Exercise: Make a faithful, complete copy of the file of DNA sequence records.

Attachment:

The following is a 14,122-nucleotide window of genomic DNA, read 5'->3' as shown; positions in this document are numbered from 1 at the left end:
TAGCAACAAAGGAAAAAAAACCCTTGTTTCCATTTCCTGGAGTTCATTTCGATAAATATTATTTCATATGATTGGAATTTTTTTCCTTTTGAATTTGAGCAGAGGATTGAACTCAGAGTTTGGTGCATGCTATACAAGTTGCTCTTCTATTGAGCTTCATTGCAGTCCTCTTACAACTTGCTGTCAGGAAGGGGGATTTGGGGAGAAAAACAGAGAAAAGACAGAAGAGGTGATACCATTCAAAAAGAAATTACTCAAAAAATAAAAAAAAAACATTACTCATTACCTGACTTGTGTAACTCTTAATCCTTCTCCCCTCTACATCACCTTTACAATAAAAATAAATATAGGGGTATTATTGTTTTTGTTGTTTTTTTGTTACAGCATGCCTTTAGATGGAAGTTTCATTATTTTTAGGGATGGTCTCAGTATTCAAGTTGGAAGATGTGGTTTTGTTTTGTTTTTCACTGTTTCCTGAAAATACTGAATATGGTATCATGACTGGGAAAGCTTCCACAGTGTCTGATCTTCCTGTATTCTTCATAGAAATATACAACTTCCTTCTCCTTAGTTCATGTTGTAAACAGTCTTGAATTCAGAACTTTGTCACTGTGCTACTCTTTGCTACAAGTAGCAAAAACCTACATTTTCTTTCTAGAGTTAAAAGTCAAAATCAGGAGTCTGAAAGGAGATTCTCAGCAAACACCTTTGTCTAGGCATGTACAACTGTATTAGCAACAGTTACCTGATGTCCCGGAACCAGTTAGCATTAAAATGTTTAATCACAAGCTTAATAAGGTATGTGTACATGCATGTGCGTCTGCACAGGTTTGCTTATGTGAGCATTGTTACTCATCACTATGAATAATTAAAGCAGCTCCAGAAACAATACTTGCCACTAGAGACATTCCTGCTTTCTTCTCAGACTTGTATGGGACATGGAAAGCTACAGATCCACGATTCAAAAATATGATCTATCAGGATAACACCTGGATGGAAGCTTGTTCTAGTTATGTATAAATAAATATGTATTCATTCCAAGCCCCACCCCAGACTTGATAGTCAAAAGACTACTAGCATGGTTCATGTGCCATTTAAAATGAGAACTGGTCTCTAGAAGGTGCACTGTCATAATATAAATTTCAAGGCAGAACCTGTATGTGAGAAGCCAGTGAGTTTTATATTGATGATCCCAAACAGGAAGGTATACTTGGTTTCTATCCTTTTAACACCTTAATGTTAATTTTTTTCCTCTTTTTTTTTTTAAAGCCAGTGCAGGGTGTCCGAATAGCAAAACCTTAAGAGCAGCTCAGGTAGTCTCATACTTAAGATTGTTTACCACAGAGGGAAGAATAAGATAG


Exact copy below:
The following is a 14,122-nucleotide window of genomic DNA, read 5'->3' as shown; positions in this document are numbered from 1 at the left end:
TAGCAACAAAGGAAAAAAAACCCTTGTTTCCATTTCCTGGAGTTCATTTCGATAAATATTATTTCATATGATTGGAATTTTTTTCCTTTTGAATTTGAGCAGAGGATTGAACTCAGAGTTTGGTGCATGCTATACAAGTTGCTCTTCTATTGAGCTTCATTGCAGTCCTCTTACAACTTGCTGTCAGGAAGGGGGATTTGGGGAGAAAAACAGAGAAAAGACAGAAGAGGTGATACCATTCAAAAAGAAATTACTCAAAAAATAAAAAAAAAACATTACTCATTACCTGACTTGTGTAACTCTTAATCCTTCTCCCCTCTACATCACCTTTACAATAAAAATAAATATAGGGGTATTATTGTTTTTGTTGTTTTTTTGTTACAGCATGCCTTTAGATGGAAGTTTCATTATTTTTAGGGATGGTCTCAGTATTCAAGTTGGAAGATGTGGTTTTGTTTTGTTTTTCACTGTTTCCTGAAAATACTGAATATGGTATCATGACTGGGAAAGCTTCCACAGTGTCTGATCTTCCTGTATTCTTCATAGAAATATACAACTTCCTTCTCCTTAGTTCATGTTGTAAACAGTCTTGAATTCAGAACTTTGTCACTGTGCTACTCTTTGCTACAAGTAGCAAAAACCTACATTTTCTTTCTAGAGTTAAAAGTCAAAATCAGGAGTCTGAAAGGAGATTCTCAGCAAACACCTTTGTCTAGGCATGTACAACTGTATTAGCAACAGTTACCTGATGTCCCGGAACCAGTTAGCATTAAAATGTTTAATCACAAGCTTAATAAGGTATGTGTACATGCATGTGCGTCTGCACAGGTTTGCTTATGTGAGCATTGTTACTCATCACTATGAATAATTAAAGCAGCTCCAGAAACAATACTTGCCACTAGAGACATTCCTGCTTTCTTCTCAGACTTGTATGGGACATGGAAAGCTACAGATCCACGATTCAAAAATATGATCTATCAGGATAACACCTGGATGGAAGCTTGTTCTAGTTATGTATAAATAAATATGTATTCATTCCAAGCCCCACCCCAGACTTGATAGTCAAAAGACTACTAGCATGGTTCATGTGCCATTTAAAATGAGAACTGGTCTCTAGAAGGTGCACTGTCATAATATAAATTTCAAGGCAGAACCTGTATGTGAGAAGCCAGTGAGTTTTATATTGATGATCCCAAACAGGAAGGTATACTTGGTTTCTATCCTTTTAACACCTTAATGTTAATTTTTTTCCTCTTTTTTTTTTTAAAGCCAGTGCAGGGTGTCCGAATAGCAAAACCTTAAGAGCAGCTCAGGTAGTCTCATACTTAAGATTGTTTACCACAGAGGGAAGAATAAGATAG